Works for (amateur) wind orchestra
At the end of this look at Bertold Hummel's symphonic work, some remarks on his writing for amateur musicians is necessary. In this field, he is very much in the tradition of his teachers Genzmer and Hindemith, who similarly never lost their rapport with the practices of the non-professional musician. A natural maxim applies: the simpler the concept, the more diatonic and small-scale the building blocks and sounds. The aspect of sound colour becomes less important and the compositional characteristics are more strongly centred on draughtsman-like linear structures with a significantly conventional effect.
Of the symphonic works, those for wind orchestra are among the simpler ones. Specifically conceived for amateurs were the "Sinfonietta", op. 39 (1970) and the "Musica Urbana", op. 81c, composed in 1983 and baptised a year later in Hummel's birthplace, Hüfingen, under his direction with local musicians. At a slightly more demanding level, Hummel composed in 1977 the "Oregon Symphony", op. 67, performed for the first time on the 7th April, 1978 in Ashland, Oregon (USA) in the presence of the composer. Nine years later, during his second visit to the USA, Hummel had the "Symphonic Overture", op. 81d (the extended "Oregon Symphony") in his luggage and had this performed for the first time in Seattle on the 21st November, 1987 by the W.I.B.C Directors' Band.
Claus Kühnl (in "Die sinfonischen Werke Bertold Hummels", Tutzing, 1998)


The Commissions Story
by M. Max McKee

Early in 1977, I was preparing to take a sabbatical leave from Southern Oregon College. I had decided to use the time to take a 6-week trip through several European countries with the intent of commissioning new works for band.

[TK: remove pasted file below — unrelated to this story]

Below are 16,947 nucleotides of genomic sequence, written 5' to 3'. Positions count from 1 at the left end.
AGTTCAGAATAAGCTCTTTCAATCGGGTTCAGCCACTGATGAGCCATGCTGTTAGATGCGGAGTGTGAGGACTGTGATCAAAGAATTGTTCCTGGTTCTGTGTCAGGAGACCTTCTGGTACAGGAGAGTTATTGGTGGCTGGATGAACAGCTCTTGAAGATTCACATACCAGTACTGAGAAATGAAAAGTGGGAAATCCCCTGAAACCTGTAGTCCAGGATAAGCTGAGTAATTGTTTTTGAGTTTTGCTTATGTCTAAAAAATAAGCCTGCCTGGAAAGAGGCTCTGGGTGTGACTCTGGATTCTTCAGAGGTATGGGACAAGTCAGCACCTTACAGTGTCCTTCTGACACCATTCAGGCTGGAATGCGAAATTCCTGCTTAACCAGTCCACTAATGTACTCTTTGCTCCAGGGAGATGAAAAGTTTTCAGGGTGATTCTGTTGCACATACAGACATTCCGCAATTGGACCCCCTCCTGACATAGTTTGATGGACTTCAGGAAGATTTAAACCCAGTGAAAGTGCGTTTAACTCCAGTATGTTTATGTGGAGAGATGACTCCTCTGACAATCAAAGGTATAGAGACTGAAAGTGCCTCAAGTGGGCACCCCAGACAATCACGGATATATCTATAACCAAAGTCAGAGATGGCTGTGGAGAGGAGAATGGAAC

Because I had played Bertold Hummel's "Suite for Clarinet" on several occasions and liked it very much, he was one of my composer choices. Some of my saxophone students at SOC had played Ida Gotkovsky's "Brilliance," and this was another composition that caught my attention. I wrote letters to Hummel in Germany and Gotkovsky in France and sat back waiting for a response.

Five months passed. The day before the four of us left for Europe (my wife Nell plus my father and mother, George and Ona McKee) responses came from both composers through the college mail!! Had these arrived even one day later, the amazing connections in following years would never have occurred. (Meeting and working with Bertold and Ida were linked 12 years later to Philippe Langlet and Claude Pichaureau in France, Juan Mas Quiles of Spain, Kanat Akhmetov in Kasakstan, Georgy Salnikov and Igor Savinov of Russia and many more.)

During the 1977 European trip we stopped first to meet with Paris Conservatory composer, Ida Gotkovsky, at her Paris flat. Her husband, Marc Giullou, spoke good English and he helped us discuss the idea of writing a major composition for American bands. We immediately sensed a bond with them, Ida agreed to my paltry $500 offer for the commission and a few days later we were invited to their 200-year old home in Le Perray en Yvelines outside Pairs. It was only the beginning of a lifelong friendship.